LAUREANO VALLENILLA LANZ 100 YEARS LATER

LAUREANO VALLENILLA LANZ 100 YEARS LATER

A century ago, in 1919 the first edition of the book Cesarismo DemocráticoEstudios sobre las bases sociológicas de la constitución efectiva de Venezuela (Democratic Caesarism. Studies on the sociological bases of the effective constitution of Venezuela), was published, written by the Venezuelan sociologist, historian and journalist, Laureano Vallenilla Lanz. A book that, as noted by the research carried out by the historian Nikita Harwich Vallenilla for the prologue of the 1991 edition published by the Ayacucho Library, was actually the closure of a series of investigations that were being built and published by Vallenilla Lanz for some years.   

A piece of information that reveals that the work of Laureano Vallenilla Lanz begins ex ante to the rise to power of Juan Vicente Gómez, to later, find fertile ground in the advance of the Dictatorship considered as the factual expression of the thesis of the Gendarme Necesario (a sort of Necessary Strongman) . A thesis that later perhaps has not received a fair evaluation of its importance in its time and that we believe is worth reviewing.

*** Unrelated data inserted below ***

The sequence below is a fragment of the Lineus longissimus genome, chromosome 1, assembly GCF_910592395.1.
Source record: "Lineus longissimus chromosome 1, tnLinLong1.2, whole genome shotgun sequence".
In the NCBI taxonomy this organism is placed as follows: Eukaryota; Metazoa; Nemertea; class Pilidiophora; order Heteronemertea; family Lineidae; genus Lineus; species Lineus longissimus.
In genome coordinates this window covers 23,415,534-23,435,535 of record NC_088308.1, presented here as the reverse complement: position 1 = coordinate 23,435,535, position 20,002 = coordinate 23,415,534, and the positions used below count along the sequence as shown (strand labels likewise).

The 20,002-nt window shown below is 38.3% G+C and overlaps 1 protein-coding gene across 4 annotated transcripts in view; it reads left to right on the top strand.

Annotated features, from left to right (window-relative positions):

The particularities of Venezuelan positivism

When we attempt to analyze the work of Laureano Vallenilla Lanz, it is easy for us to identify some broad traces of the positivist sociological thought founded by Henri de Saint-Simon (1760-1825) and Auguste Comte (1798-1857), especially regarding the general idea of ​​ “Order and Progress”. However, about the intellectual influence present in the work of Vallenilla Lanz, Harwich Vallenilla warns that it would not be necessary to rigorously join the thought of this author with a single tradition, since, in reality, the theoretical proposal of both Laureano Vallenilla Lanz in a very particular way, and as of the “Positivist Generation” in more general view, was rather an eclectic form of analysis that did not show any inconvenience in merging knowledge from different disciplines with the intention of being able to answer some existential questions about our national identity.

In this sense, the Catholic priest and Doctor in Political Sciences, Arturo Sosa Abascal [1] , mentions that, although Venezuelan positivism adopted the name of this European current of thought and, in addition, assimilates some of its best-known postulates, The truth is that Venezuelan positivism demonstrated to have personalized features in the pen of authors who sought to understand the reason for the actual existing political order with the goal to propose a correct form of organization [2] which concurs with these circumstances.